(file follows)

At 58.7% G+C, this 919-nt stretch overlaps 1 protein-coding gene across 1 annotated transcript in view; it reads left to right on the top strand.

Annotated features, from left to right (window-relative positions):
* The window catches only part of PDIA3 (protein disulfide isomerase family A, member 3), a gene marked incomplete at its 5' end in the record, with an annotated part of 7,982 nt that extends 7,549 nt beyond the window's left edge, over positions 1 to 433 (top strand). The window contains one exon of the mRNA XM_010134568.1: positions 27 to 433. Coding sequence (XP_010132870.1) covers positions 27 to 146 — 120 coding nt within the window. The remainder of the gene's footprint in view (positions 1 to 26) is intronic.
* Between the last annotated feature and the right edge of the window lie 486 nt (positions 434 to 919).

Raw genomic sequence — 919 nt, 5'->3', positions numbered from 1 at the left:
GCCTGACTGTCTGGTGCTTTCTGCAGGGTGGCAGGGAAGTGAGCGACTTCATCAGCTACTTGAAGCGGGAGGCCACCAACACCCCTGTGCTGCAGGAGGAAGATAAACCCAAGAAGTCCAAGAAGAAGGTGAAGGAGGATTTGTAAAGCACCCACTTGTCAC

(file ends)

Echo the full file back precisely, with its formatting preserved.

At 58.7% G+C, this 919-nt stretch overlaps 1 protein-coding gene across 1 annotated transcript in view; it reads left to right on the top strand.

Annotated features, from left to right (window-relative positions):
* The window catches only part of PDIA3 (protein disulfide isomerase family A, member 3), a gene marked incomplete at its 5' end in the record, with an annotated part of 7,982 nt that extends 7,549 nt beyond the window's left edge, over positions 1 to 433 (top strand). The window contains one exon of the mRNA XM_010134568.1: positions 27 to 433. Coding sequence (XP_010132870.1) covers positions 27 to 146 — 120 coding nt within the window. The remainder of the gene's footprint in view (positions 1 to 26) is intronic.
* Between the last annotated feature and the right edge of the window lie 486 nt (positions 434 to 919).

Raw genomic sequence — 919 nt, 5'->3', positions numbered from 1 at the left:
GCCTGACTGTCTGGTGCTTTCTGCAGGGTGGCAGGGAAGTGAGCGACTTCATCAGCTACTTGAAGCGGGAGGCCACCAACACCCCTGTGCTGCAGGAGGAAGATAAACCCAAGAAGTCCAAGAAGAAGGTGAAGGAGGATTTGTAAAGCACCCACTTGTCAC